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Today's Opinions

  • The Buzz

    • I don't understand what all the fuss is about with the biomass place in Gretna. It means jobs. And we need jobs in this county.

    • I've been reading about the biomass plant and I don't understand why the county or the city (of Gretna) didn't hold public meetings before so the public would be better informed. Didn't they think we'd care? I don't want to breathe all that stuff and I don't want my kids breathing it either.

  • Feb. 4 Letters to the editor

    Hospital boondoggle

    Am I the only one in the county  that sees where this hospital boondoggle is heading?

    • At least $150,000 a year for the first 5 years in losses.

    • Plus more than $1 million a year – every year – in projected losses.

    In addition, the commissioners want to rob the half-cent sales tax trust fund to buy furniture. I have no idea what the operating costs are going to be.

    If there are no funds to buy furniture, how are they (we) going to find more than $1 million a year to throw down that rat-hole

  • I see dead dust bunnies

    Our office is mostly populated with women, therefore we are prone to some subject matter during our “hen parties” that you might not find in more diverse offices.

    The other day, we were discussing our mothers, and the funny things they say and do, and I recounted the story of how I once (only once) told my mother that I could tell her eyesight wasn’t what it once was because I could see dust in her house. She quickly told me to get up off my “duff” and grab a dust rag and have at it.

  • When the time comes, send me a professional

    My niece, Monica, sent me a photo of her son going up for a rebound during a recent basketball game. I looked at the picture and memories of him  as a little boy came flooding back. I remember anxiously sitting by the telephone waiting for his birth and driving down to Fort Lauderdale to see him a few weeks after his arrival.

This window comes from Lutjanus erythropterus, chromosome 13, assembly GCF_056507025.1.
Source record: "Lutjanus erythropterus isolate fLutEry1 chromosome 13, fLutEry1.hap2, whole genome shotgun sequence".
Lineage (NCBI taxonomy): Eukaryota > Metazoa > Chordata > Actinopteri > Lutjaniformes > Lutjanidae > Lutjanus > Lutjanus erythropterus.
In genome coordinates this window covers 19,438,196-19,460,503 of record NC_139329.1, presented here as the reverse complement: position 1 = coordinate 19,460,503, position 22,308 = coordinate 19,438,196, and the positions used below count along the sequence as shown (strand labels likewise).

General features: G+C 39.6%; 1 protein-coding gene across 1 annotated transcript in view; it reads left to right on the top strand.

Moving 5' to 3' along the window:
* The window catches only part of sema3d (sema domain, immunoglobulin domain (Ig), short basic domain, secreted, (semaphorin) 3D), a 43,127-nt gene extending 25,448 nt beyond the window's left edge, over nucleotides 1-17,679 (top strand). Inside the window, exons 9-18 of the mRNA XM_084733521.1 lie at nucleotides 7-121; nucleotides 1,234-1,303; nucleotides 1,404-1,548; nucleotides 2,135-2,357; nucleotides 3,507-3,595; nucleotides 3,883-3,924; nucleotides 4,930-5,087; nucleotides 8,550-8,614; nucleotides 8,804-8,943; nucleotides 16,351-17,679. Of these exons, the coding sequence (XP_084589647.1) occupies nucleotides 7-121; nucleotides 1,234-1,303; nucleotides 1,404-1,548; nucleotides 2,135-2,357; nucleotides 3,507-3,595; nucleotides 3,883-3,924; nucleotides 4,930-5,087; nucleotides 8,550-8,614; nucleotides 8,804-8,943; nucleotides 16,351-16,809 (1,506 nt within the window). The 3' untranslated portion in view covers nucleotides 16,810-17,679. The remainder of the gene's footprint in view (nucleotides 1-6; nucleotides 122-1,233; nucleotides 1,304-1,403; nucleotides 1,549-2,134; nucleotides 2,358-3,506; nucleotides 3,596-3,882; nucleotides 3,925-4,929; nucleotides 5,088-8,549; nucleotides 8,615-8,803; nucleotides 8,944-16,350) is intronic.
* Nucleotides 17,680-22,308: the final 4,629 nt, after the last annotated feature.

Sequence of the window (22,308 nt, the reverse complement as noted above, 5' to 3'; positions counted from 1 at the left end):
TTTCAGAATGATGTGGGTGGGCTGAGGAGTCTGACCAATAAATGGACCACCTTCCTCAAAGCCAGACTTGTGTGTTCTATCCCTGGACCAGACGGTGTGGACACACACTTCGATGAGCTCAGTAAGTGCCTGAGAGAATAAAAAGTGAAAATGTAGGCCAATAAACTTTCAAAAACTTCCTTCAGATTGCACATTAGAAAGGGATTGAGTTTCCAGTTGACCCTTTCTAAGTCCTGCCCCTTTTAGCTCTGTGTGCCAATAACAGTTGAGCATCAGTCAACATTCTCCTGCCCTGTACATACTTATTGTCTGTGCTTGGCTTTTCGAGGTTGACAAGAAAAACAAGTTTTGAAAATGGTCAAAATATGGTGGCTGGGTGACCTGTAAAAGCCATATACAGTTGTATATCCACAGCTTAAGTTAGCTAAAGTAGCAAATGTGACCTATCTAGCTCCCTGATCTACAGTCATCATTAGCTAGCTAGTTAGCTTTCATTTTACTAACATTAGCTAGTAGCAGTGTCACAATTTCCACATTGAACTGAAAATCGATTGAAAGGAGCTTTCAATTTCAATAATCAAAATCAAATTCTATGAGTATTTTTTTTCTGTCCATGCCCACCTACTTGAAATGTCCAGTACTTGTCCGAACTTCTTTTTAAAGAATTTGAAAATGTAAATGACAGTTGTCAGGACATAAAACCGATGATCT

• Letters to the Editor: Jan. 28 Edition

    A big thank you to Sheriff Morris Young, his department and Lt. Corder of Gadsden County for the way they stepped up to help the homeless during the recent cold weather crisis.  This was a very compassionate act which they provided when they saw the need. 

    I am so proud of Gadsden County and the way this department represented us.  It's good to live in a county where people help people.  Acts like this are what makes America the great country that we are. 

    Margie Sims

    Quincy

    ••••••

  • You can learn a lot from a mud puddle

    The other day I was standing at my kitchen window, watching it rain. And I was enjoying it. I love rainy days...when I don't have to go anywhere. I love to sit on the porch, with a good book, and just listen to the rain fall. I even like the sound of people driving through the puddles.

    As I stood there, I began to look at the puddles in my yard. There was one particularly large one, and I watched as raindrops landed in it. Each raindrop seem to ripple only so far. None of the ripples from any drops made it all the way to the edge of the puddle.

    This got me to thinking.

  • Where's my justice?

    On May 5, 2009, while I was at work, a young man decided he wanted to kick in my front door. Once inside, he ransacked my bedroom and took jewelry. The jewelry, including my deceased mother's ring, was sold for a pittance and quickly melted down at a local establishment.

  • Pastor shares story of church’s faded flag

     I am the pastor of Ole Gospel Tabernacle Church on Geddie Road  in Tallahassee. Since the flag cannot speak, let me speak for her. "I was looked upon each day on Geddie Road through the wind, rain and sunshine. I was not ashamed to be identified with the church where I flew. I was looked upon in Iraq, Fallujah and Habayniah. I was saluted by young men and women, as well as high-ranking officers. I saw the same young men and women fall in death while fighting for your freedom in America. I was properly cared for by those who loved me.